prediction, there is a good chance that x will not get
rained on at her wedding.
Bayes’ Theorem

 Example: L. S. Clothiers
A proposed shopping center will provide strong
competition for businesses like L. S.Clothiers. If
the shopping center is built, the owner of L. S.
Clothiers feels it would be best to relocate to
the shopping center.
The shopping center cannot be built unless a
zoning change is approved by the town council.
The planning board must first make a
recommendation, for or against the zoning change,
to the council.
Prior Probabilities

 Example: L. S. Clothiers
Let:
A1 = town council approves the zoning change
A2 = town council disapproves the change

## P(A1) = .7, P(A2) = .3

New Information
 Example: L. S. Clothiers
The planning board has recommended against
the zoning change. Let B denote the event of a
negative recommendation by the planning board.

## Given that B has occurred, should L. S. Clothiers

revise the probabilities that the town council will
approve or disapprove the zoning change?
Conditional Probabilities

 Example: L. S. Clothiers
Past history with the planning board and the town
council indicates the following:

P(B|A1) = .2 P(B|A2) = .9

## Hence: P(BC|A1) = .8 P(BC|A2) = .1

Tree Diagram

 Example: L. S. Clothiers

## Town Council Planning Board Experimental

Outcomes

P(B|A1) = .2
P(A1  B) = .14
P(A1) = .7
c
P(B |A1) = .8 P(A1  Bc) = .56

P(B|A2) = .9
P(A2  B) = .27
P(A2) = .3
c
P(B |A2) = .1 P(A2  Bc) = .03
Bayes’ Theorem
 To find the posterior probability that event Ai will
occur given that event B has occurred, we apply
Bayes’ theorem.

P( Ai )P( B| Ai )
P( Ai |B) 
P( A1 )P( B| A1 )  P( A2 )P( B| A2 )  ...  P( An )P( B| An )

##  Bayes’ theorem is applicable when the events for

which we want to compute posterior probabilities
are mutually exclusive and their union is the entire
sample space.
Posterior Probabilities
 Example: L. S. Clothiers
Given the planning board’s recommendation not
to approve the zoning change, we revise the prior
probabilities as follows:
P( A1 )P( B| A1 )
P( A1 |B) 
P( A1 )P( B| A1 )  P( A2 )P( B| A2 )
(. 7 )(. 2 )

(. 7 )(. 2 )  (. 3)(. 9)
= .34
Posterior Probabilities

 Example: L. S. Clothiers
The planning board’s recommendation is good
news for L. S. Clothiers. The posterior probability of
the town council approving the zoning change is .34
compared to a prior probability of .70.
Bayes’ Theorem: Tabular Approach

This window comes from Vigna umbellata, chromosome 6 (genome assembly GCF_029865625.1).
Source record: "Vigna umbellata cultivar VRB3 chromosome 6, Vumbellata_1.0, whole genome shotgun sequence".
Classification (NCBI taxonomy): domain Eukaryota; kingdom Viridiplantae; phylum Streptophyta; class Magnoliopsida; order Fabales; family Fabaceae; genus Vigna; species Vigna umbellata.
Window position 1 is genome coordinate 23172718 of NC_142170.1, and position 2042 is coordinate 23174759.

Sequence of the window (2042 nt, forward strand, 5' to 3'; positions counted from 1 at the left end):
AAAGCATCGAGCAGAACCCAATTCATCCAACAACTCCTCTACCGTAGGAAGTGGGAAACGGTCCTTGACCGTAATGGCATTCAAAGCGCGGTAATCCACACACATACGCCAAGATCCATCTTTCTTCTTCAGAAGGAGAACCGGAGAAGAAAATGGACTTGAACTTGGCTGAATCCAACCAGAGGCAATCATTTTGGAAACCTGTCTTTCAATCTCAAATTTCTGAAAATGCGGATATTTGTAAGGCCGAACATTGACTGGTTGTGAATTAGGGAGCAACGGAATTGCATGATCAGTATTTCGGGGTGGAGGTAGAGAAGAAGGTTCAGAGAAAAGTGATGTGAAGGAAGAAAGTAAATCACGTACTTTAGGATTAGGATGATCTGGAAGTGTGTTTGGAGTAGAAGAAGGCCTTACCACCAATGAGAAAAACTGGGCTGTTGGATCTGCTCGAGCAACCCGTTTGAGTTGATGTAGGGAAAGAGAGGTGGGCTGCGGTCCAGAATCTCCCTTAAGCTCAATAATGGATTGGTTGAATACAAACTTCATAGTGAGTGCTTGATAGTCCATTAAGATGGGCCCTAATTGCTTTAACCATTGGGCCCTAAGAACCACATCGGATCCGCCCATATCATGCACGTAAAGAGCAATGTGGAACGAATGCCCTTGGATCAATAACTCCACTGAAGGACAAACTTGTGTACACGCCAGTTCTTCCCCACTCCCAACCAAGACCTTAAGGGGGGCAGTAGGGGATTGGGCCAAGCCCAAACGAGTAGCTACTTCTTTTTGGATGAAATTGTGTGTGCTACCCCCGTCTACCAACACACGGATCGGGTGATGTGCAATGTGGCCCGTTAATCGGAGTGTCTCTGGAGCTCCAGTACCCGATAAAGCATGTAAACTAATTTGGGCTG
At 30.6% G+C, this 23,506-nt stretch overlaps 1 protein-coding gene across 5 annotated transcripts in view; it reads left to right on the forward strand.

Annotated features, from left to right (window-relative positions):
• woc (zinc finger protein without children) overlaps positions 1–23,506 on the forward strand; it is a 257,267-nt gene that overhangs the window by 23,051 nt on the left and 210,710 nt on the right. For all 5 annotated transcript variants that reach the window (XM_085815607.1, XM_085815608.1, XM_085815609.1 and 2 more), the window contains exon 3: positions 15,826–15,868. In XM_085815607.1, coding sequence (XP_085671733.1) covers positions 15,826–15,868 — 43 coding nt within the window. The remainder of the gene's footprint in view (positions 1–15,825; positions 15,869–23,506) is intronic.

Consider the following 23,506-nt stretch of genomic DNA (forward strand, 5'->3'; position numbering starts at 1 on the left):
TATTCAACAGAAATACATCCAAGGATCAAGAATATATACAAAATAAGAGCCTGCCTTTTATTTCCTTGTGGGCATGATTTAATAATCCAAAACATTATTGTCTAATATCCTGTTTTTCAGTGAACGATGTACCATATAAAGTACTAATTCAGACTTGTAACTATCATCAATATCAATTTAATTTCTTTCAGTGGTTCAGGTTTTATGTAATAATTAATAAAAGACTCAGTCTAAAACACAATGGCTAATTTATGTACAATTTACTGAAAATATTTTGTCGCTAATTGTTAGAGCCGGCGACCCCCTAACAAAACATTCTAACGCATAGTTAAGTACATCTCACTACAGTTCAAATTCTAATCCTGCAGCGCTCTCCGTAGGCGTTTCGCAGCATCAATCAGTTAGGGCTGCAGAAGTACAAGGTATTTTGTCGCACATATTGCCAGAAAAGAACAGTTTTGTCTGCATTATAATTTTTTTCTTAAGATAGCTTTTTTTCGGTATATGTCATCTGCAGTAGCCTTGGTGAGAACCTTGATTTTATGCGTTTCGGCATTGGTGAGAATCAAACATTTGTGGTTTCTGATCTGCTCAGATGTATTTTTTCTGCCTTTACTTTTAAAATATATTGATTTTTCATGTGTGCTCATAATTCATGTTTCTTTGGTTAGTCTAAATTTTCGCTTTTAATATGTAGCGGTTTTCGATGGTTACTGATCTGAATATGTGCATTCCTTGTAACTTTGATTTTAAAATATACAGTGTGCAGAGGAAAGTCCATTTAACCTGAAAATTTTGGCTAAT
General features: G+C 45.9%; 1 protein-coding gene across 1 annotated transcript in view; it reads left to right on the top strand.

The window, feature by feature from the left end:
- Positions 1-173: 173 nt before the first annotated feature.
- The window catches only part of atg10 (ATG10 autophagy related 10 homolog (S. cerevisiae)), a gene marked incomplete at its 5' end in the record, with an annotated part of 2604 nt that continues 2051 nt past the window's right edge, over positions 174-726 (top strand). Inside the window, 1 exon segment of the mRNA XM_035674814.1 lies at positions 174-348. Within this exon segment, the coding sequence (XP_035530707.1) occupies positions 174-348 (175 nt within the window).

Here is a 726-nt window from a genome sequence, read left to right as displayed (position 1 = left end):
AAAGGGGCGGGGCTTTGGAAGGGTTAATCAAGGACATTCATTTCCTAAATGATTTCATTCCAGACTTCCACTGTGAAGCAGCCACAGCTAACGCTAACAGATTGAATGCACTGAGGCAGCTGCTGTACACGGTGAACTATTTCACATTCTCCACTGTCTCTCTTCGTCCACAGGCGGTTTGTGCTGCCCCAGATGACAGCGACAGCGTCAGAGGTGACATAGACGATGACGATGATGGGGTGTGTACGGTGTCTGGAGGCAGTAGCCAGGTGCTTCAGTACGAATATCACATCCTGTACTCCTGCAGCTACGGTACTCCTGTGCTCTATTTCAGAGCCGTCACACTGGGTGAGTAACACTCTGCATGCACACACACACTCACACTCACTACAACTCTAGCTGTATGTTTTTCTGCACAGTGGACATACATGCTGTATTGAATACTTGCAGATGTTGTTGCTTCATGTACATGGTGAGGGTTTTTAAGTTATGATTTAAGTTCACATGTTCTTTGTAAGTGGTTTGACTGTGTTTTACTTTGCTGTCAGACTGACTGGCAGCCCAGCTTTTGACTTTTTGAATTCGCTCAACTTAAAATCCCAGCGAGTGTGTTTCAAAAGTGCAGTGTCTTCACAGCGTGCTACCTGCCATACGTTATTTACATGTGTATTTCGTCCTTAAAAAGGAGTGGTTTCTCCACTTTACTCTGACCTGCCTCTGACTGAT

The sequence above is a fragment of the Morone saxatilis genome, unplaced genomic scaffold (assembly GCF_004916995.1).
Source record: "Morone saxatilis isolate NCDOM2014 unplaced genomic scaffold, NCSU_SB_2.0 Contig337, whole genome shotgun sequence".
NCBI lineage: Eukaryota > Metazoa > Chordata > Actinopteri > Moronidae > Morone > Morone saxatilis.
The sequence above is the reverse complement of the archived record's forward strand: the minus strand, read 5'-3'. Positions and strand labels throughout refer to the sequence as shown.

 Example: L. S. Clothiers
• Step 1
Prepare the following three columns:
Column 1 - The mutually exclusive events for
which posterior probabilities are desired.
Column 2 - The prior probabilities for the events.
Column 3 - The conditional probabilities of the
new information given each event.
Bayes’ Theorem: Tabular Approach
 Example: L. S. Clothiers
• Step 1
(1) (2) (3) (4) (5)
Prior Conditional
Events Probabilities Probabilities
Ai P(Ai) P(B|Ai)

A1 .7 .2
A2 .3 .9
1.0
Bayes’ Theorem: Tabular Approach
 Example: L. S. Clothiers
• Step 2
Prepare the fourth column:
Column 4
Compute the joint probabilities for each event and
the new information B by using the multiplication
law.
Multiply the prior probabilities in column 2 by
the corresponding conditional probabilities in
column 3. That is, P(Ai IB) = P(Ai) P(B|Ai).
Bayes’ Theorem: Tabular Approach

 Example: L. S. Clothiers
• Step 2 (continued)
We see that there is a .14 probability of the town
council approving the zoning change and a
negative recommendation by the planning board.
There is a .27 probability of the town council
disapproving the zoning change and a negative
recommendation by the planning board.
Bayes’ Theorem: Tabular Approach
 Example: L. S. Clothiers
– Step 3
Sum the joint probabilities in Column 4. The
sum is the probability of the new information,
P(B). The sum .14 + .27 shows an overall
probability of .41 of a negative recommendation
by the planning board.
Bayes’ Theorem: Tabular Approach
 Example: L. S. Clothiers
• Step 4
Prepare the fifth column:
Column 5
Compute the posterior probabilities using the
basic relationship of conditional probability.
P( Ai  B)
P( Ai | B) 
P( B)
The joint probabilities P(Ai I B) are in column 4
and the probability P(B) is the sum of column 4.
Bayes’ Theorem: Tabular Approach
 Example: L. S. Clothiers
• Step 4
(1) (2) (3) (4) (5)
Prior Conditional Joint Posterior
Events Probabilities Probabilities Probabilities Probabilities
Ai P(Ai) P(B|Ai) P(Ai I B) P(Ai |B)

A1 .7 .2 .14 .3415

A2 .3 .9 .27 .6585
1.0 P(B) = .41 1.0000
.14/.41